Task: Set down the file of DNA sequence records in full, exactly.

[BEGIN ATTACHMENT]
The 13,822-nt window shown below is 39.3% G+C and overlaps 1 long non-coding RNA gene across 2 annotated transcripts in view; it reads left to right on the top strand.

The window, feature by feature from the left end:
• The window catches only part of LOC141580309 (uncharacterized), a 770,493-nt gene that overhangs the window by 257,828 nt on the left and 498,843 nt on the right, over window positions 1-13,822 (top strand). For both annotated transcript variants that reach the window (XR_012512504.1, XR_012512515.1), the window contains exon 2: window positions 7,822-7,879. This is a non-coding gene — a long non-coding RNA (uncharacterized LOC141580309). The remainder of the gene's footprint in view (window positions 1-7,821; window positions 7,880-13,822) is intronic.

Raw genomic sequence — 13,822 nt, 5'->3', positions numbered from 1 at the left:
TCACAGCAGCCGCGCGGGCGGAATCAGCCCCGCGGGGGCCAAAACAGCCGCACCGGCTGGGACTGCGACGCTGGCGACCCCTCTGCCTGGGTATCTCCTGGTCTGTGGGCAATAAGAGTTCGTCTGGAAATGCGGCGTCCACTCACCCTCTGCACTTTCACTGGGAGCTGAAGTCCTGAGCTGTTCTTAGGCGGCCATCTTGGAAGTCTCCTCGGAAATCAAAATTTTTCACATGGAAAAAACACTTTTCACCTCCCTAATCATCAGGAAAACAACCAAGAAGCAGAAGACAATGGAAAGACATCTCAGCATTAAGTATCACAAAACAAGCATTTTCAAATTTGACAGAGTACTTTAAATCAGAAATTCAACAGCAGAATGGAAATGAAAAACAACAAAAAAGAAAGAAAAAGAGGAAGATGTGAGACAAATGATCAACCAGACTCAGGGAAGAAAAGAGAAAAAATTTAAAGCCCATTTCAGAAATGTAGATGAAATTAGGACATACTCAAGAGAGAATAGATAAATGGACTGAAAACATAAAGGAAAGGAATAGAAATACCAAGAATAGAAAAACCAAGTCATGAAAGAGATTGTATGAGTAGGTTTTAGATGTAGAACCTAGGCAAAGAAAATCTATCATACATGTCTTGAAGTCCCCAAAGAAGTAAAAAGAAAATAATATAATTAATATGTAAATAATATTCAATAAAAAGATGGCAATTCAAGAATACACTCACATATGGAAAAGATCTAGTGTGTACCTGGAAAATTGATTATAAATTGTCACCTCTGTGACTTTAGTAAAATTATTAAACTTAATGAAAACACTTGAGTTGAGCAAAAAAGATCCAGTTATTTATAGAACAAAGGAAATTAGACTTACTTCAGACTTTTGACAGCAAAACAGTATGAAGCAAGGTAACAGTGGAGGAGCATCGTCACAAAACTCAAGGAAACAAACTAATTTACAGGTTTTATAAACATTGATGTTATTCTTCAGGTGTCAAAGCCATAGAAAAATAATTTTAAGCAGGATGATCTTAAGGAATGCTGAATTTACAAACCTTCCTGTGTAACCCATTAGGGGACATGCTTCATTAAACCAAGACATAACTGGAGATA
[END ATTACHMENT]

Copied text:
The 13,822-nt window shown below is 39.3% G+C and overlaps 1 long non-coding RNA gene across 2 annotated transcripts in view; it reads left to right on the top strand.

The window, feature by feature from the left end:
• The window catches only part of LOC141580309 (uncharacterized), a 770,493-nt gene that overhangs the window by 257,828 nt on the left and 498,843 nt on the right, over window positions 1-13,822 (top strand). For both annotated transcript variants that reach the window (XR_012512504.1, XR_012512515.1), the window contains exon 2: window positions 7,822-7,879. This is a non-coding gene — a long non-coding RNA (uncharacterized LOC141580309). The remainder of the gene's footprint in view (window positions 1-7,821; window positions 7,880-13,822) is intronic.

Raw genomic sequence — 13,822 nt, 5'->3', positions numbered from 1 at the left:
TCACAGCAGCCGCGCGGGCGGAATCAGCCCCGCGGGGGCCAAAACAGCCGCACCGGCTGGGACTGCGACGCTGGCGACCCCTCTGCCTGGGTATCTCCTGGTCTGTGGGCAATAAGAGTTCGTCTGGAAATGCGGCGTCCACTCACCCTCTGCACTTTCACTGGGAGCTGAAGTCCTGAGCTGTTCTTAGGCGGCCATCTTGGAAGTCTCCTCGGAAATCAAAATTTTTCACATGGAAAAAACACTTTTCACCTCCCTAATCATCAGGAAAACAACCAAGAAGCAGAAGACAATGGAAAGACATCTCAGCATTAAGTATCACAAAACAAGCATTTTCAAATTTGACAGAGTACTTTAAATCAGAAATTCAACAGCAGAATGGAAATGAAAAACAACAAAAAAGAAAGAAAAAGAGGAAGATGTGAGACAAATGATCAACCAGACTCAGGGAAGAAAAGAGAAAAAATTTAAAGCCCATTTCAGAAATGTAGATGAAATTAGGACATACTCAAGAGAGAATAGATAAATGGACTGAAAACATAAAGGAAAGGAATAGAAATACCAAGAATAGAAAAACCAAGTCATGAAAGAGATTGTATGAGTAGGTTTTAGATGTAGAACCTAGGCAAAGAAAATCTATCATACATGTCTTGAAGTCCCCAAAGAAGTAAAAAGAAAATAATATAATTAATATGTAAATAATATTCAATAAAAAGATGGCAATTCAAGAATACACTCACATATGGAAAAGATCTAGTGTGTACCTGGAAAATTGATTATAAATTGTCACCTCTGTGACTTTAGTAAAATTATTAAACTTAATGAAAACACTTGAGTTGAGCAAAAAAGATCCAGTTATTTATAGAACAAAGGAAATTAGACTTACTTCAGACTTTTGACAGCAAAACAGTATGAAGCAAGGTAACAGTGGAGGAGCATCGTCACAAAACTCAAGGAAACAAACTAATTTACAGGTTTTATAAACATTGATGTTATTCTTCAGGTGTCAAAGCCATAGAAAAATAATTTTAAGCAGGATGATCTTAAGGAATGCTGAATTTACAAACCTTCCTGTGTAACCCATTAGGGGACATGCTTCATTAAACCAAGACATAACTGGAGATA